Solar Impulse 2: 11 Images From Its Awe-Inspiring Journey - InformationWeek

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6/19/2016
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Solar Impulse 2: 11 Images From Its Awe-Inspiring Journey

If Solar Impulse 2 successfully completes its planned journey through Europe and back to the Middle East, it will have accomplished something previously believed impossible: heavier-than-air flight fueled only by the power gleaned from the sun's rays.
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Would you want to fly around the world in an airplane powered only by the sun?

The two pilots handling Solar Impulse 2 have been doing exactly that. The solar-powered airplane set out from Abu Dhabi, in the UAE, on March 9, 2015, and is making its way around the world in a sequence of long hops. It's doing so without using a drop of aviation fuel. Its 236-foot wingspan is covered with solar panels, allowing Solar Impulse 2 to generate all the power its four electric propeller engines need for flight.

After leaving Abu Dhabi, the aircraft faced a nine-month layover in Hawaii. Its batteries needed to be replaced and a new manual cooling system installed and tested. Solar Impulse 2 reached the US mainland April 23, 2016.

(Editor’s note: Solar Impulse 2 took off at 2:30 am ET from JFK on June 20, headed for Seville, Spain. Live streaming of the Atlantic crossing can be found here.)

At press time, the plane was scheduled to depart John F. Kennedy International Airport in New York for its Atlantic crossing on the morning of June 20. If the aircraft successfully continues its planned journey through Europe and back to the Middle East, it will have accomplished something previously believed impossible: heavier-than-air flight fueled only by the power gleaned from the sun's rays.

[Want to learn about Solar Impulse's Silicon Valley stop? Read Solar Impulse Flight Makes Silicon Valley Stopover.]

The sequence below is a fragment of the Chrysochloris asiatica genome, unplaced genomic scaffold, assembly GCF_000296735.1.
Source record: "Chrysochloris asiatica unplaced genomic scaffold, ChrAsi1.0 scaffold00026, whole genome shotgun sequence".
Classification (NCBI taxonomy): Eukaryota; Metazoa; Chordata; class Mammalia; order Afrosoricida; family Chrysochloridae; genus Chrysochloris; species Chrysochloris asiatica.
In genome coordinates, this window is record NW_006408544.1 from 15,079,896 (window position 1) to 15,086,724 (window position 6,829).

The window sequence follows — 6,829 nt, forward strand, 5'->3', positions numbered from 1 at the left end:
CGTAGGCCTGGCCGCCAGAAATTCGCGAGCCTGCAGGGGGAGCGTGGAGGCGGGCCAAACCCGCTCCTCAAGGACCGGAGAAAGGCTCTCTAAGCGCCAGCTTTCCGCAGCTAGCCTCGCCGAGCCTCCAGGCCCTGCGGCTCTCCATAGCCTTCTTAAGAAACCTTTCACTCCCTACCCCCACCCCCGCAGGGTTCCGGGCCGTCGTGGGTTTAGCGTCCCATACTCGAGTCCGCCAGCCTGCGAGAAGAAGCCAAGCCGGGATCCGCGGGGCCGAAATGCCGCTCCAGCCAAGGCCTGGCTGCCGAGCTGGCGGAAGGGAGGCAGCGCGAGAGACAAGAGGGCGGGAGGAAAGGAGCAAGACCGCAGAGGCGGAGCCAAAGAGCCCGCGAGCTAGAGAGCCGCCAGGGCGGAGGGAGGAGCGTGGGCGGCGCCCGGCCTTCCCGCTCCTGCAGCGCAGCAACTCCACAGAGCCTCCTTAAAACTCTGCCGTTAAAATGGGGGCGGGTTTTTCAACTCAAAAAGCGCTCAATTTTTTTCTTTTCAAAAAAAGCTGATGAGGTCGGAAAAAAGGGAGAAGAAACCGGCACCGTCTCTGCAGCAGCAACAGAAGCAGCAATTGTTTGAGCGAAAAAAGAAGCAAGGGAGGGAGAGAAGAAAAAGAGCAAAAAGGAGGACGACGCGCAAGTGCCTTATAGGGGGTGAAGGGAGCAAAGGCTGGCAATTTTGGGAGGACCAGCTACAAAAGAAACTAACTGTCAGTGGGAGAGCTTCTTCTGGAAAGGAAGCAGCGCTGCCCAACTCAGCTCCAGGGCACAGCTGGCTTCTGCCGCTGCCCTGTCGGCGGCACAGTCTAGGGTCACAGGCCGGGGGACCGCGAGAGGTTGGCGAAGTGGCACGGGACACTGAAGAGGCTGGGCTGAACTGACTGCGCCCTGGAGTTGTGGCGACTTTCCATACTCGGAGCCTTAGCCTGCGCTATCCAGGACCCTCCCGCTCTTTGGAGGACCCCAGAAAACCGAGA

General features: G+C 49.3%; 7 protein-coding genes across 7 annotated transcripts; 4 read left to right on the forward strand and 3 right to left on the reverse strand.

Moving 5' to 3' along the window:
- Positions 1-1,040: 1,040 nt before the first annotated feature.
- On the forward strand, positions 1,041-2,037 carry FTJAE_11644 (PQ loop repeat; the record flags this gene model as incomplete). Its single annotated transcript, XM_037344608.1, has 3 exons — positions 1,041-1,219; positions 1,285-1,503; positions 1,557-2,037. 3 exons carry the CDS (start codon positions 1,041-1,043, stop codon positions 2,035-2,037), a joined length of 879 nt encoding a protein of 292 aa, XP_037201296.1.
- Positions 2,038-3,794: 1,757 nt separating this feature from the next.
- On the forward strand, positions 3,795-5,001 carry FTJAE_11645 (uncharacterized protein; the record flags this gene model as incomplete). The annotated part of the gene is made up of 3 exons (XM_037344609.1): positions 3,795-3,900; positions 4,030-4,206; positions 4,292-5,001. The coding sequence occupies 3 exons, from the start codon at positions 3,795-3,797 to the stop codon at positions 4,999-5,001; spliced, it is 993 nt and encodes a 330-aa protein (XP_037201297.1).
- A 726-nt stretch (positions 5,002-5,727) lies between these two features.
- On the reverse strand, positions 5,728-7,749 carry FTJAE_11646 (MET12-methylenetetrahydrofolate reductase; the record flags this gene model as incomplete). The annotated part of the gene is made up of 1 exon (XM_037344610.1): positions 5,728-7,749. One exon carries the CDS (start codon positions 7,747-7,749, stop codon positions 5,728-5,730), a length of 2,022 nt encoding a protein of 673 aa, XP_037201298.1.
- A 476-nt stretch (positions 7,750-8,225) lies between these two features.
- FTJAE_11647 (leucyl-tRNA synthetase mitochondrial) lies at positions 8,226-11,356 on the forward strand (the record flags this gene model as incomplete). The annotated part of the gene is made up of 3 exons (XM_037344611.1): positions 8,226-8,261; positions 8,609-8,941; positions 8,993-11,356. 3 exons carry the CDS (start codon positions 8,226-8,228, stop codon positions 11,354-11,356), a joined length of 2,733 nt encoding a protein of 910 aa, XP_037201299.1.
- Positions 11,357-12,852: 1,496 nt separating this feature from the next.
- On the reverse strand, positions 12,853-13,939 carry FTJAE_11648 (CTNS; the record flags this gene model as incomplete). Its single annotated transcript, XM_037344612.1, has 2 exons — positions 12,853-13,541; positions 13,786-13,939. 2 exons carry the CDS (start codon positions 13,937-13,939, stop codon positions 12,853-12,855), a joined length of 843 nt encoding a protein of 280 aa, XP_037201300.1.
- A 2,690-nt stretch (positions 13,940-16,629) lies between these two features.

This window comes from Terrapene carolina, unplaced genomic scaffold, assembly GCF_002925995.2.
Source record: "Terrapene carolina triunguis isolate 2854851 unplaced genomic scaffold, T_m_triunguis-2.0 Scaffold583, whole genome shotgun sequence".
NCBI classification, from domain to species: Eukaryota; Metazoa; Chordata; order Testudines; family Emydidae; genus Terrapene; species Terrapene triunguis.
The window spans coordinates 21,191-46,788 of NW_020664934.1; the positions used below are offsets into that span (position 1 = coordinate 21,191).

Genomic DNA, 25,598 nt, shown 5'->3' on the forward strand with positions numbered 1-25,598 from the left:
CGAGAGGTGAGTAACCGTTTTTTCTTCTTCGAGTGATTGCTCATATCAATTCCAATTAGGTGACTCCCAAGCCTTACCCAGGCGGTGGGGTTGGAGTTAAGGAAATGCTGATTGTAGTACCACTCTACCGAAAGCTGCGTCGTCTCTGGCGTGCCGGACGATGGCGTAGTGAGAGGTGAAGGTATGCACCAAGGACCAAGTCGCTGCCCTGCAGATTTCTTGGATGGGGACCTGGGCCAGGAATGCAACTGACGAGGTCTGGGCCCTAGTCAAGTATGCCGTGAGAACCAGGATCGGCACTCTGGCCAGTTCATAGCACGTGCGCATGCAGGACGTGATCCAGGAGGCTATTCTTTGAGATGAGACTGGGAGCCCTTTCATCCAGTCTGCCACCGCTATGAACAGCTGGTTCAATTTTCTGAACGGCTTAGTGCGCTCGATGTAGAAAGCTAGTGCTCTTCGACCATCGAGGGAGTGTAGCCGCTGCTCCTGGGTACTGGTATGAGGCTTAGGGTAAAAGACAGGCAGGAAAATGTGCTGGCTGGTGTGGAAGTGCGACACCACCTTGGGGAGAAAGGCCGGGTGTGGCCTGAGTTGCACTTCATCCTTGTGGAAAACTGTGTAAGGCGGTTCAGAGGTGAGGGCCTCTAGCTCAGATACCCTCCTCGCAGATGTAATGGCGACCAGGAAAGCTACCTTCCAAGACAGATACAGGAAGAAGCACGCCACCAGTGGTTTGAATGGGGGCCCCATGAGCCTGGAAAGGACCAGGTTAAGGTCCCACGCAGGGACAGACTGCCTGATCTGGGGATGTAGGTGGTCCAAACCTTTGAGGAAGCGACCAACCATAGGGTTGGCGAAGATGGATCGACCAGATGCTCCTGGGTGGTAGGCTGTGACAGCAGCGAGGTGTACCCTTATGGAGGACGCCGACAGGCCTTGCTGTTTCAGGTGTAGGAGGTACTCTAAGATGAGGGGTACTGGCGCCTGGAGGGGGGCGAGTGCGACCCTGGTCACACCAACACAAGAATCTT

The aircraft is manned by two Swiss pilots, Bertrand Piccard and Andre Borschberg. Piccard flew the plane from Hawaii to San Francisco, landing the unwieldy aircraft on April 23 at Moffet Field near Mountain View, Calif.

After landing in Mountain View, in the heart of Silicon Valley, the pair visited other US cities: Phoenix; Tulsa, Okla.; Dayton, Ohio; and Lehigh Valley, Pa., northwest of Philadelphia. A planned flight to New York City was cancelled June 7 due to bad weather, and then successfully completed a few days later, on June 11.

Piccard and Borschberg are now positioned to undertake what will be perhaps the most hazardous leg of the journey: a flight across the Atlantic. Although they may try a direct eastward dash to Paris, they are more likely to take the northern route, as Charles Lindbergh did in 1927.

On the northern route, the Solar Impulse 2 can find an emergency airfield along the way by sticking near the New England shoreline and that of the Canadian Maritime provinces. After skirting Nova Scotia and Newfoundland, the aircraft can fly over water and soon reach Greenland, Iceland, the Faroe Islands, and then Ireland. Authorities can be notified and rescue vessels ready along each segment of the route.

Its broad wingspan makes the aircraft vulnerable to storms, which can blow up quickly over the Atlantic any time of year. High winds in the upper atmosphere can blow it off course. A gust of wind that tilts it more than 8.5 degrees is capable of plunging it into a dive from which the pilot may not be able to recover.

Still, Lindbergh made it across the ocean 89 years ago in the Spirit of St. Louis, beating the 10:1 odds Lloyds of London had placed against him making it. Lindbergh's fragile aircraft would now be considered archaic. (His forward view was obstructed by the plane's gas tank.) If the Spirit of St. Louis could make the trip almost a century ago, why isn't Solar Impulse 2 assured of completing the same journey?

With our frequent travel on jetliners, we have forgotten (or prefer not to ponder) how hazardous it can be to fly across an ocean. But, a little more than two weeks before Lindbergh accomplished his crossing, Charles Nungesser and Francois Coli took off from Paris in their custom-built Levasseur PL8, the White Bird, trying to reach New York City before anyone else did. After leaving the coast of France, the big biplane flew out to sea and was never seen again.